The multi-bill that includes the new midterm fiscal plan and which MPs started debating on Monday in Parliament includes a heavy package of austerity measures amounting to 4.9 billion euros. This is necessary for Greece to collect the bailout installment of 7 billion euros in time to make a debt repayment in July.
The multi-bill contains cuts to main and supplementary pensions by up to 18 percent from 2019 and income tax hikes of up to 650 euros per taxpayer as of 2020, as well as new hikes to social security contributions for freelance workers and tax exemption abolitions from next year.
The pension cuts will save the state a total of 2.7 billion euros by 2021, while the reduction in the tax discount will fetch an extra 2.06 billion. The rise in contributions and the cuts to allowances will add another 143 million euros.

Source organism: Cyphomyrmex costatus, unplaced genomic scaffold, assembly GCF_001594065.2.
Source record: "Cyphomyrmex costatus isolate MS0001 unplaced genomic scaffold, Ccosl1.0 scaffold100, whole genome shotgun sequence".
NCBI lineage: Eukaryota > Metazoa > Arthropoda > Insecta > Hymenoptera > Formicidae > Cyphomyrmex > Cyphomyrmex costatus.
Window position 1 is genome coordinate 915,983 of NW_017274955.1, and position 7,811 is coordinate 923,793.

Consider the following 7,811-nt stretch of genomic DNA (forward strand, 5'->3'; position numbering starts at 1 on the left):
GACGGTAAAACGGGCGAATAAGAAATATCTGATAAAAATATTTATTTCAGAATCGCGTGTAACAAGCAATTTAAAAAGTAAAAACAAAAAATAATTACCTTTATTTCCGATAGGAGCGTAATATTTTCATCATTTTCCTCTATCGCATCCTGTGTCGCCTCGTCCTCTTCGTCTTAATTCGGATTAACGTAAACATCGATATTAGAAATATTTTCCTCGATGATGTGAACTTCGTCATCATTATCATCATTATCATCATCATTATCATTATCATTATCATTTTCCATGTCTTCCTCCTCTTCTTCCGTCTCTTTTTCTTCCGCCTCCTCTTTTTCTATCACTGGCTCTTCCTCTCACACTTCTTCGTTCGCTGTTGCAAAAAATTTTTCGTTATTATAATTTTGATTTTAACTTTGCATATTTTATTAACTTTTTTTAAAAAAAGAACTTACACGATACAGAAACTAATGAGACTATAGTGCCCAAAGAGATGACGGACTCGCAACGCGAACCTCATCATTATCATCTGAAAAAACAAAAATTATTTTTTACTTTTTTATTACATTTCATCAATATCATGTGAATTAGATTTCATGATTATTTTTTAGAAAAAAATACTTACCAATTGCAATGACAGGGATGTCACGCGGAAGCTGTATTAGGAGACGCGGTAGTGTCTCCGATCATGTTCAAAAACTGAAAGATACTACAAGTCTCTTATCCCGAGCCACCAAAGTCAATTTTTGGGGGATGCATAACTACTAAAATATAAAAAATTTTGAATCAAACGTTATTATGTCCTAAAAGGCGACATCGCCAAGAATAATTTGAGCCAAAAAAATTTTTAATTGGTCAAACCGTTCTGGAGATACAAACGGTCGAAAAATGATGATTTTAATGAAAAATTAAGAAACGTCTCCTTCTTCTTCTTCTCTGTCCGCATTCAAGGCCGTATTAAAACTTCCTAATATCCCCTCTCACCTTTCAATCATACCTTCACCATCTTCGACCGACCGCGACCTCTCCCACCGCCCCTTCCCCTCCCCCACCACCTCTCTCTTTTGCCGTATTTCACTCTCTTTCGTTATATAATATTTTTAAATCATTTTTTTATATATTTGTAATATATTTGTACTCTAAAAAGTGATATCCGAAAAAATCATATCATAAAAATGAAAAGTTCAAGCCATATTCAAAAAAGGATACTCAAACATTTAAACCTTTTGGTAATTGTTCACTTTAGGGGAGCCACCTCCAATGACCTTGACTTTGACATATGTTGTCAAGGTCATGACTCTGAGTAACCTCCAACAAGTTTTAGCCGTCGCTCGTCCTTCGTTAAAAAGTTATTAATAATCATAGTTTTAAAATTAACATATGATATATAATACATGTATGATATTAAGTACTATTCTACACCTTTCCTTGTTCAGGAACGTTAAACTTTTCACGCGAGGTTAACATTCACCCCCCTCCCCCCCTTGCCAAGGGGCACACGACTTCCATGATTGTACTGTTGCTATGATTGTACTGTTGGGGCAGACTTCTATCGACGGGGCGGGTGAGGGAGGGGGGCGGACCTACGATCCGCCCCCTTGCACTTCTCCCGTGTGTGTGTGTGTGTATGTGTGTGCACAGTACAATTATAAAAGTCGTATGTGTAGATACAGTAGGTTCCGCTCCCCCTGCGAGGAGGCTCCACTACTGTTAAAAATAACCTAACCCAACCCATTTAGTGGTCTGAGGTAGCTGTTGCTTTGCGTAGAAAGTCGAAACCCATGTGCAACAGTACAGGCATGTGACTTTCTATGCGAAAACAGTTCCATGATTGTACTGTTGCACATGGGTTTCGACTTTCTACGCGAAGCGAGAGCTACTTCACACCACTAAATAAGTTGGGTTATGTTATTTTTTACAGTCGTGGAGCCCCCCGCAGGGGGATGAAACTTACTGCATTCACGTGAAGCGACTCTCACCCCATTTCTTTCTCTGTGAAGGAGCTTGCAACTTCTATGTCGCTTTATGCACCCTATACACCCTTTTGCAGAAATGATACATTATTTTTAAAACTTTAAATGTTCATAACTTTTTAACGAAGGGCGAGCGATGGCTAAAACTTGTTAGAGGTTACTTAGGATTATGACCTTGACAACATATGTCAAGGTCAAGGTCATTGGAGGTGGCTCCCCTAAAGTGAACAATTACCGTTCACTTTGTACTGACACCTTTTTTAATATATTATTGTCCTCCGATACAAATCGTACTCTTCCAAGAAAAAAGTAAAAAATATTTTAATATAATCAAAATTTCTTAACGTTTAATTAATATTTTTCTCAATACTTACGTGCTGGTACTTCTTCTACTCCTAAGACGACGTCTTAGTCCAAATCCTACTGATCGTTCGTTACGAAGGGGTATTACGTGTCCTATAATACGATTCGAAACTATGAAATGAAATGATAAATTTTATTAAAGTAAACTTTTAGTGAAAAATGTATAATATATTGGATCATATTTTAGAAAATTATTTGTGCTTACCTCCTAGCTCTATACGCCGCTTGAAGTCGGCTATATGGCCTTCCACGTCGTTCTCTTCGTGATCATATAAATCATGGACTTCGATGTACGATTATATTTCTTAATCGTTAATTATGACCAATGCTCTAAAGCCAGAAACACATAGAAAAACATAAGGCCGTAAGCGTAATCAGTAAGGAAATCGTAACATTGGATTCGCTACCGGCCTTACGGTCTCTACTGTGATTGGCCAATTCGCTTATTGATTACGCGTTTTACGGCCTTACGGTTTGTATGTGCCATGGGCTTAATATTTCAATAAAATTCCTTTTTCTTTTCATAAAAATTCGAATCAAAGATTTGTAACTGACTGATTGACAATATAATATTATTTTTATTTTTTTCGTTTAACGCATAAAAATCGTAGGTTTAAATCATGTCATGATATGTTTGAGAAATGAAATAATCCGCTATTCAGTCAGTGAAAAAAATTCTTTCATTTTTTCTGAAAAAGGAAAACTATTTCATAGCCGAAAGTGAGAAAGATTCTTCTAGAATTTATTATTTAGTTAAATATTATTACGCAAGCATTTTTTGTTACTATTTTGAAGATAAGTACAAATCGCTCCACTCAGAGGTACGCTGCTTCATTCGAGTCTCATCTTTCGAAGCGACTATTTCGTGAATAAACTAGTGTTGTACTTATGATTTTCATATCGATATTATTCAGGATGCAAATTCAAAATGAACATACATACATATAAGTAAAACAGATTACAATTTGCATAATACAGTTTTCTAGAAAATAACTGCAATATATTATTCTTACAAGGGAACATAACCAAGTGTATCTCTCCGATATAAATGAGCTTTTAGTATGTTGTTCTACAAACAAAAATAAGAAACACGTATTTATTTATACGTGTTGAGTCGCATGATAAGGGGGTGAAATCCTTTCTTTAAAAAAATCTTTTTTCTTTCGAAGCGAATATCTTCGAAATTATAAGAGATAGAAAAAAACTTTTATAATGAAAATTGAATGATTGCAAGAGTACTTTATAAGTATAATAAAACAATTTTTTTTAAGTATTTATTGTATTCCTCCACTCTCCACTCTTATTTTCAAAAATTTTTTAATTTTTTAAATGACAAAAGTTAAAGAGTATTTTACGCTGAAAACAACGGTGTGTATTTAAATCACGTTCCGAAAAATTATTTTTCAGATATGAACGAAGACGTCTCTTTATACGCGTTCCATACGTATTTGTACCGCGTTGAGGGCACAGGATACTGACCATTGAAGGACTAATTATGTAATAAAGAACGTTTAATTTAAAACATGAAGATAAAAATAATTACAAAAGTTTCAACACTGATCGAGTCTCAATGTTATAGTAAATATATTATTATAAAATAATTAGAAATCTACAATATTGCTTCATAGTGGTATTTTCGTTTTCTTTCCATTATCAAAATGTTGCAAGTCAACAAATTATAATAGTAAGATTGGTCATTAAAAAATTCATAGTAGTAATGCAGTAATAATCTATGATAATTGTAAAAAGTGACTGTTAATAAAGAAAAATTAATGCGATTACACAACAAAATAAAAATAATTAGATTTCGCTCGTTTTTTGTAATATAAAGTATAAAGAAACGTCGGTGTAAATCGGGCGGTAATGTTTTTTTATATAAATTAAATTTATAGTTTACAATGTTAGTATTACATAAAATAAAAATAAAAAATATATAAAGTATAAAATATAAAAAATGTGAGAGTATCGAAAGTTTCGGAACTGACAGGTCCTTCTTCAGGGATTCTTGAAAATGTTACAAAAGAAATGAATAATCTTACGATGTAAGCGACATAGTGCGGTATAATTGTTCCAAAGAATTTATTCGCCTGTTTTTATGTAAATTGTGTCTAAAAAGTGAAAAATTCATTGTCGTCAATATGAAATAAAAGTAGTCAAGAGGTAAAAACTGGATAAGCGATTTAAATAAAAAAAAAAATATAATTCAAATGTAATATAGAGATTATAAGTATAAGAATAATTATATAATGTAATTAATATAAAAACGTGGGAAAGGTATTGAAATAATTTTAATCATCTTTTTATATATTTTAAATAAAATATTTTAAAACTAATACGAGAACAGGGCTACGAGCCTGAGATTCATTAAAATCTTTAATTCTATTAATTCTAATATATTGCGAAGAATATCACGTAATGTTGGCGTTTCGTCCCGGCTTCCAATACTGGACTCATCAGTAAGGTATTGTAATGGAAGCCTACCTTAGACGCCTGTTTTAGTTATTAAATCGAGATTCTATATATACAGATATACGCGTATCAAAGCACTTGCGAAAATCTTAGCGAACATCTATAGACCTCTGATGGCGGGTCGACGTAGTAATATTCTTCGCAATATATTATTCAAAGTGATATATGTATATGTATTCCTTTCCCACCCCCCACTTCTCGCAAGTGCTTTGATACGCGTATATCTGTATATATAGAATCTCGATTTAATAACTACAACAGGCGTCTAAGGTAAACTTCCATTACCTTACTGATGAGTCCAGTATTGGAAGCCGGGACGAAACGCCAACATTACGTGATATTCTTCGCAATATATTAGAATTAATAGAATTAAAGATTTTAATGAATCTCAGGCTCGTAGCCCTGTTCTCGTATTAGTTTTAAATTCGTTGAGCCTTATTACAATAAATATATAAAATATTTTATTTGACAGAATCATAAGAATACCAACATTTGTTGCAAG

The main measures to be inflicted on taxpayers are the loss of two monthly pensions as of 2019 for those on relatively high pensions, plus another 650 euros per year through the tax discount reduction. Taxpayers will also lose the tax discount determined by their medical expenses and the 1.5 percent discount on tax withheld from their salaries and pensions.
The government is trying to hide this wave of fresh austerity measures under the promise of the so-called countermeasures that could run to 7.5 billion euros up to 2021. But their implementation will depend on the amount of the primary surplus on top of 3.5 percent of each year’s gross domestic product. Therefore, for the government to be able to realize countermeasures worth 1 percent of GDP it must attain a primary surplus of 4.5 percent of GDP.
Strangely enough, the multi-bill also includes structural tax interventions worth 3.5 billion euros among the countermeasures, but they are not defined at all.